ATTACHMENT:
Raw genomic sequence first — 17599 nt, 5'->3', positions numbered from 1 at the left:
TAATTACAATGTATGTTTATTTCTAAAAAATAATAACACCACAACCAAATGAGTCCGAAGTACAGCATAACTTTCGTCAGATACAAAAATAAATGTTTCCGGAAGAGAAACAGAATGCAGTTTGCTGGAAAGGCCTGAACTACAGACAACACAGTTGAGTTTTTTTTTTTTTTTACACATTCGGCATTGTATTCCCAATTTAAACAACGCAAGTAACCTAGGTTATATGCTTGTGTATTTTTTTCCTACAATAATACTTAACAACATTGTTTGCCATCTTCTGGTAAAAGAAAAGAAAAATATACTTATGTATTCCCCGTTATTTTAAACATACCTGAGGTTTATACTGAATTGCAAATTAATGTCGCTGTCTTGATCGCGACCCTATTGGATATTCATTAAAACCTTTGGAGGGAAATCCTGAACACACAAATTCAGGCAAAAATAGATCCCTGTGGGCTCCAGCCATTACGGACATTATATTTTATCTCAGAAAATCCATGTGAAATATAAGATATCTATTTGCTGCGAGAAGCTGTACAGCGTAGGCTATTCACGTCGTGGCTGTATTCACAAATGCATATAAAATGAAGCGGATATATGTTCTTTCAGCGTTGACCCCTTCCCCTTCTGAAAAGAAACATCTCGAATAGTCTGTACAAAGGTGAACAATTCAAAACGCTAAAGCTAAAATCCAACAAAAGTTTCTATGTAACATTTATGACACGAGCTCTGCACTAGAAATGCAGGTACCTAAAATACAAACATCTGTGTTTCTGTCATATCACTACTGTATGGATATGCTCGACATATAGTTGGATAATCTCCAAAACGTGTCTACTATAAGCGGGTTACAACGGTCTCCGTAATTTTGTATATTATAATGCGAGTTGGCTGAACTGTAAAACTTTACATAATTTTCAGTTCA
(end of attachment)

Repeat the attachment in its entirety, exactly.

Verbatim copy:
Raw genomic sequence first — 17599 nt, 5'->3', positions numbered from 1 at the left:
TAATTACAATGTATGTTTATTTCTAAAAAATAATAACACCACAACCAAATGAGTCCGAAGTACAGCATAACTTTCGTCAGATACAAAAATAAATGTTTCCGGAAGAGAAACAGAATGCAGTTTGCTGGAAAGGCCTGAACTACAGACAACACAGTTGAGTTTTTTTTTTTTTTTACACATTCGGCATTGTATTCCCAATTTAAACAACGCAAGTAACCTAGGTTATATGCTTGTGTATTTTTTTCCTACAATAATACTTAACAACATTGTTTGCCATCTTCTGGTAAAAGAAAAGAAAAATATACTTATGTATTCCCCGTTATTTTAAACATACCTGAGGTTTATACTGAATTGCAAATTAATGTCGCTGTCTTGATCGCGACCCTATTGGATATTCATTAAAACCTTTGGAGGGAAATCCTGAACACACAAATTCAGGCAAAAATAGATCCCTGTGGGCTCCAGCCATTACGGACATTATATTTTATCTCAGAAAATCCATGTGAAATATAAGATATCTATTTGCTGCGAGAAGCTGTACAGCGTAGGCTATTCACGTCGTGGCTGTATTCACAAATGCATATAAAATGAAGCGGATATATGTTCTTTCAGCGTTGACCCCTTCCCCTTCTGAAAAGAAACATCTCGAATAGTCTGTACAAAGGTGAACAATTCAAAACGCTAAAGCTAAAATCCAACAAAAGTTTCTATGTAACATTTATGACACGAGCTCTGCACTAGAAATGCAGGTACCTAAAATACAAACATCTGTGTTTCTGTCATATCACTACTGTATGGATATGCTCGACATATAGTTGGATAATCTCCAAAACGTGTCTACTATAAGCGGGTTACAACGGTCTCCGTAATTTTGTATATTATAATGCGAGTTGGCTGAACTGTAAAACTTTACATAATTTTCAGTTCA